About 65 canonists from 14 states gathered at Cathedral Square Plaza, the headquarters of the Catholic Diocese of Cleveland, for a joint conference May 16-18.
The Midwest Canon Law Society and Eastern Regional Conference of Canonists heard presentations from a variety of speakers. Among the presenters from the Cleveland Diocese were Father Gary Yanus, judicial vicar; Bishop Edward Malesic; Vincent Gardiner, chancellor; and Father Richard Bona, adjunct judicial vicar.
(See photo gallery above.)
In his welcoming remarks, Bishop Malesic noted that like those in the group, he also is a canon lawyer. He shared information about the diocese explaining it was established in 1847 and is celebrating its 175th anniversary. Catholic Charities, Diocese of Cleveland, is one of the largest social service networks in the country.
The bishop said in 1935, the diocese hosted the seventh Eucharistic Congress, which attracted tens of thousands of people. “Now we’re working on the Eucharistic Revival,” he said, referring to the multi-year initiative launched by the United States Conference of Catholic Bishops. The local event is scheduled to begin on June 11.
He also talked briefly about the Cathedral of St. John the Evangelist, located across the street from the diocesan offices. Construction began in 1848 and the cathedral underwent major rebuilding/enlargement and renovation 1946-1948. Currently, it is in the midst of an extensive exterior renovation.
Father Yanus invited the group to visit a display assembled by Emily Ahlin, diocesan archivist, showcasing some artifacts and events from the 175-year history of the Cleveland Diocese.
On May 17, Bishop Malesic celebrated Mass for the group in the cathedral, with 15priests from the group concelebrating.
In his homily, he spoke briefly about his foray into canon law, something he never foresaw. “When I became a priest, I only wanted to be a pastor,” he said. But, when his bishop asked him to study canon law, he agreed – although a bit reluctantly at first. He studied at The Catholic University of America.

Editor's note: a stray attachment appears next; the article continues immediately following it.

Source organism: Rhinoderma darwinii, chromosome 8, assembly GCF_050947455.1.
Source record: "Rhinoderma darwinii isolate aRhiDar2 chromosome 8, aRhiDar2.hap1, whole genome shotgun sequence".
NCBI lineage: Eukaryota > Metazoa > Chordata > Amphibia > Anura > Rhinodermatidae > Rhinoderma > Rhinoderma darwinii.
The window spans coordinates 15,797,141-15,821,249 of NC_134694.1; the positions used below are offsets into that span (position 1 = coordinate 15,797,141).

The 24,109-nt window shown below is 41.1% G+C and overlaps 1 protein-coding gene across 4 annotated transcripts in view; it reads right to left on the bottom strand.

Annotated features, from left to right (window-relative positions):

“I met people who wanted to use the law as a helper, not a hammer,” he said. The bishop noted he had some great teachers who made the law come alive. “I also found that most of you are a lot of fun,” he quipped.
By studying canon law, Bishop Malesic said he was enriched as a disciple of Jesus and as a person in ways he never could have imagined. “The heart of a canon lawyer is shaped by Christ with truth and charity. We must encounter Christ in our practice of the law. We must look for him and his peace,” the bishop said, noting peace was the main theme of the day’s Gospel.
From time to time, most of us will experiencer an emptiness in our prayer lives, but Jesus assures us we will not be abandoned, he said. And when the canonists face a difficult case, finding Christ’s peace will help them cope.
“We find God in many places,” he said, mentioning the smile of a child and the sun hiding in the clouds. “The sensibility of our faith tells us the sun will come out and peace will come. Jesus will calm the storms and lead us to the other side at the end of our earthly life. Let us go to bed with the peace of Jesus in our hearts and rest because we know that Jesus will take care of all things.”
After Mass, the group headed to a nearby restaurant for a social hour and dinner. The conference concluded on May 18.
The diocese will host a much larger meeting of canonists when the Canon Law Society of America gathers in October in Cleveland for its 84th annual convention.